Most of the time the raw sounds coming straight out of the synth are dull and cold, especially with many software synths that do not necessarily copy the grit and warmth of analogue gear. To shape them and make them interesting, we use of filters to make the sound pop out, shine, scream, rumble, etc. Generally speaking, filters are essentials to electronic music, but in its most basic form, a filter can be a simple low cut/hi pass (cutting bass frequencies, letting hi frequencies through) or high cut/low pass (cutting hi frequencies, letting low frequencies through). There are several types of them, and some plugins allow you to do crazy shapes, and even modulate them in real time – such as Soundtoys Filterfreak. Filters on synths go one step further, because they enable you to feed a greater portion of the sound coming from the oscillators to the output – an effect you may have heard on loads of buildups, with the sound getting nastier.
Another essential parts of synths is their ability to shape how dynamic is the sound, by the use of envelopes, commonly referred to as “ADSR” – standing for attack, decay, sustain and release. The attack defines how strong and how fast goes the sound when you hit the note, and is a very important parameter for punchy sounds. Decay and sustain have to do with the sound afterwards, but they are different in the way that sustain is linear while decay isn’t. Finally, release is pretty transparent so I won’t detail that one. The graph below will help you put this into perspective.
Previously, I also told you that synths were fascinating machines with a truckload of possibilities. Filters can have their own envelopes too : for example you could decide to low pass a hit, so that the hi frequencies come in gradually, and then fade out again. At this point, I’m pretty sure you’re realizing how much power, and freedom synths have in their bellies.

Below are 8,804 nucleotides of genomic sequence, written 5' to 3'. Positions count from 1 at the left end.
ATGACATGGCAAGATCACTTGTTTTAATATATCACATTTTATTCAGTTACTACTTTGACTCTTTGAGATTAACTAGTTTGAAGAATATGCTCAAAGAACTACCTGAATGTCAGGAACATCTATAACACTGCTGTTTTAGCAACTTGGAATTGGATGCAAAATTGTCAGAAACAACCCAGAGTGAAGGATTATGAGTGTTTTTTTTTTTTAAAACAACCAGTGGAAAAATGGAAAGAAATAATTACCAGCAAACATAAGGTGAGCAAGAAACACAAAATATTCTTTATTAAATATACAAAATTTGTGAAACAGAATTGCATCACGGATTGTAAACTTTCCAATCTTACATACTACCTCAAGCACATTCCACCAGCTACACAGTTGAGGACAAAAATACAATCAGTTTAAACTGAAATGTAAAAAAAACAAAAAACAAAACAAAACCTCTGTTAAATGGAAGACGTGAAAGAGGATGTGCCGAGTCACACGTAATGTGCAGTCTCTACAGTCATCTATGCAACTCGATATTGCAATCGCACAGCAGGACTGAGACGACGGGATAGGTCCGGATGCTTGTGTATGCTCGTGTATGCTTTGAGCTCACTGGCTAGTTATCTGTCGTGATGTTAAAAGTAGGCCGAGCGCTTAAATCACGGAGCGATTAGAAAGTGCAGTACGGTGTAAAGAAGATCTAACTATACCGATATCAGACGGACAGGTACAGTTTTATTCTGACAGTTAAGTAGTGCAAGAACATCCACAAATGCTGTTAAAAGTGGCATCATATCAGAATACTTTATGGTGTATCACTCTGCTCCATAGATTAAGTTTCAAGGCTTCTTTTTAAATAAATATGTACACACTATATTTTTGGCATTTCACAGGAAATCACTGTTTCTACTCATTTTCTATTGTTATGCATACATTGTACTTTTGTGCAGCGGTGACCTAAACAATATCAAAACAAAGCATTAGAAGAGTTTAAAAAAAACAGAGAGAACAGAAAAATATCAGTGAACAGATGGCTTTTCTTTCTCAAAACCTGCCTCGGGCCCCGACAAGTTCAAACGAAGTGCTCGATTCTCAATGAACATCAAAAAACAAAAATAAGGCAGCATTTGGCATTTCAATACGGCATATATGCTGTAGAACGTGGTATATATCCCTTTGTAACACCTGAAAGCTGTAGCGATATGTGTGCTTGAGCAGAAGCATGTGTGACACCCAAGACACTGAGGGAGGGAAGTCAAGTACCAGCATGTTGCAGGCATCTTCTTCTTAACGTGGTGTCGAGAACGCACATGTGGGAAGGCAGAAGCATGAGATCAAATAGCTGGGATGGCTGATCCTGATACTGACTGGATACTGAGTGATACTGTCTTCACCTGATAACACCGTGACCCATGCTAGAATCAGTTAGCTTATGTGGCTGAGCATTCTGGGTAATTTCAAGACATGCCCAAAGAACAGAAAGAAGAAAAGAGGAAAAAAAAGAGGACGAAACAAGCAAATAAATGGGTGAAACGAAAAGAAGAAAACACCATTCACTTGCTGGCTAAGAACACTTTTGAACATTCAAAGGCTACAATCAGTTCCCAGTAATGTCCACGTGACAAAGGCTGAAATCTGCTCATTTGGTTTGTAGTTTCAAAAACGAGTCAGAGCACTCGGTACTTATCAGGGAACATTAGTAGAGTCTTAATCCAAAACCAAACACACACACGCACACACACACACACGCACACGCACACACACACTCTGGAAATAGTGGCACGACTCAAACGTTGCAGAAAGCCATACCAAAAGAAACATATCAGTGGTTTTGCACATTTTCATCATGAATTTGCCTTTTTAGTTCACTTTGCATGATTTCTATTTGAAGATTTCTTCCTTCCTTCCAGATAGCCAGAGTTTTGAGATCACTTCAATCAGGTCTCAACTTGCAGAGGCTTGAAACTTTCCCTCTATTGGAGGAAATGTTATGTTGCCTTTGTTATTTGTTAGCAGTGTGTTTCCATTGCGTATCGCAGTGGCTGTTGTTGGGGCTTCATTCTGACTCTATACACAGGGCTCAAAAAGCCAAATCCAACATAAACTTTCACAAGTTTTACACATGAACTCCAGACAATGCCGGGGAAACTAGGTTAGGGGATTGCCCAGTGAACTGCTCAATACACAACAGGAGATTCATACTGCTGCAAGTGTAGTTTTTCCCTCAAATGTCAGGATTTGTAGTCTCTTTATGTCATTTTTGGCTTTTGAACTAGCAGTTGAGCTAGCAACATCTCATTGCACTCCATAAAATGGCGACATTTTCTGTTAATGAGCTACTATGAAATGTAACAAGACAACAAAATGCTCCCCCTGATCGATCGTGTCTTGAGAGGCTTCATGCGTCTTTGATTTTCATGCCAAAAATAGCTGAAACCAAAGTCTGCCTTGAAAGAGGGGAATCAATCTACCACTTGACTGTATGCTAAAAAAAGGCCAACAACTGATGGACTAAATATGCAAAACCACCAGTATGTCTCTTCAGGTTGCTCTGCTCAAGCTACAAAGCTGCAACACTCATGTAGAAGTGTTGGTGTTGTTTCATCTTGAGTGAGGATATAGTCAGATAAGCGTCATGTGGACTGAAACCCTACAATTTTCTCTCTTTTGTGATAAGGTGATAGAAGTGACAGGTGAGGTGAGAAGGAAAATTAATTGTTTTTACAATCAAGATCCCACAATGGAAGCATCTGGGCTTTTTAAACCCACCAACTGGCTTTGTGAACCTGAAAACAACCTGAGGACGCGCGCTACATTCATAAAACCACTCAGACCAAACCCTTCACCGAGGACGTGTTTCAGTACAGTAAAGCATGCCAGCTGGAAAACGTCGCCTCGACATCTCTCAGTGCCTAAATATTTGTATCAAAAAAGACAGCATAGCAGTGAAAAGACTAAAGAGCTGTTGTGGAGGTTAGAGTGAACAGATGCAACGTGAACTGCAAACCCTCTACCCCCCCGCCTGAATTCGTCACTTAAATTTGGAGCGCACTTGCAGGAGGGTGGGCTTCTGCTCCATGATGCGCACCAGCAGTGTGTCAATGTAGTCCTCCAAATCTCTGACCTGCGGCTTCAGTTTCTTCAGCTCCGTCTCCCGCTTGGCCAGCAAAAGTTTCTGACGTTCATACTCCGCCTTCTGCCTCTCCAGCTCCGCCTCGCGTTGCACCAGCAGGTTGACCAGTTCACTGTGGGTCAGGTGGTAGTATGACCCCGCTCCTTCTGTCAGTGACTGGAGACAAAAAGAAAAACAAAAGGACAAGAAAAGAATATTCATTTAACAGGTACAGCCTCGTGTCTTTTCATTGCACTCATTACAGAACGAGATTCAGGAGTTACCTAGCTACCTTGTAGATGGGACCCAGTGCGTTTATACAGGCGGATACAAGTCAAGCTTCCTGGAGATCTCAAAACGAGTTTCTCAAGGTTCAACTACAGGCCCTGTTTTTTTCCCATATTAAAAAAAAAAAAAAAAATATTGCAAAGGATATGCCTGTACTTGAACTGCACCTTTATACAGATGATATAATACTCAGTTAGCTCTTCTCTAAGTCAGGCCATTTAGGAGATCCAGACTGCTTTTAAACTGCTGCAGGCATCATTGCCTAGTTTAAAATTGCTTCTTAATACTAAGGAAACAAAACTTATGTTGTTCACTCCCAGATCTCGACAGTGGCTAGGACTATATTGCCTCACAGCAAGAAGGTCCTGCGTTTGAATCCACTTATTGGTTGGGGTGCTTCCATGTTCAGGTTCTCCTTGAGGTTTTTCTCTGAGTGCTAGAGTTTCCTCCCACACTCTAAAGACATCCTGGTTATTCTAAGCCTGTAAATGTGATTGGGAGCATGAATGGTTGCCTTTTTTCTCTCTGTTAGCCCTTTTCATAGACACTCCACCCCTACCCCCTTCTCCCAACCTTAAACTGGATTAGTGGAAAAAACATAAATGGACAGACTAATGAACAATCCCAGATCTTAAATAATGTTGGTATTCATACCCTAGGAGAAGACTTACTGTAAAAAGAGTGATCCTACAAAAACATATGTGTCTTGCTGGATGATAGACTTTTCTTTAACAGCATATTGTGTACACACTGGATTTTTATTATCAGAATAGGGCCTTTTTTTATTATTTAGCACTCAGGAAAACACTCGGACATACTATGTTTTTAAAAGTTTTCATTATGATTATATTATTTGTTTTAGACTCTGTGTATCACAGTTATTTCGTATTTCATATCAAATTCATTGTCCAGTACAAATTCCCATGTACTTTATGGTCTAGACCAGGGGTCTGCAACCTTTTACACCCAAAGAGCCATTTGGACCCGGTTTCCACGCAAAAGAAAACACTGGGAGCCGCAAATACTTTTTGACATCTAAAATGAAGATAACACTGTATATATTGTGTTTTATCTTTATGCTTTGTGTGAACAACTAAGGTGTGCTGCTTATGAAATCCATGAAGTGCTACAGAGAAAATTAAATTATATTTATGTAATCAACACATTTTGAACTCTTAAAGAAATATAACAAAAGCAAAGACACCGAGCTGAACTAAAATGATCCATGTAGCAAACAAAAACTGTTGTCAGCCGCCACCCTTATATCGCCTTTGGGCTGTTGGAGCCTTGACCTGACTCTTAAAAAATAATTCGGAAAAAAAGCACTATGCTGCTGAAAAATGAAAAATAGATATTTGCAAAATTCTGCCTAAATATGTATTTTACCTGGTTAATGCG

Synths have an unparalleled ability to make silly noises, and LFOs are perfectly fitted to the job. I’ve been trying to define them in an easy way, but I’ve finally resorted to quoting Wikipedia on that one, so here it goes : “Low-frequency oscillation (LFO) is an electronic signal, which (…) creates a rhythmic pulse or sweep. This pulse or sweep is often used to modulate synthesizers, delay lines and other audio equipment in order to create (…) audio effects such as vibrato, tremolo and phasing.” Now imagine that you can lock that pulse to the tempo of your track, or double it, it gets really funky. But you could also unlock the pulse and freely adjust it within 0.01 Hz, and wildly automate it. That’s how wobbly basses are made by the way. Chances are that you’re favorite epic buildups make use of some LFO automation as well.
This post being already quite lengthy and technical, we won’t go into the details of soft syths vs hardware synths because it could cover a topic on its own, plus we’d still narrow it down to their actual “sound”. You just have to remember that they work just the same, and where software synths do make a difference is when combining different synthesis techniques. Right now, two software synths are extremely popular in EDM : Sylenth and Massive. Go ahead and play with them if you’re interested, you may download free demos and you’ll find plenty of resources about them online.
As usual, feel free to question me on Twitter and to comment,
Thanks again for joining us,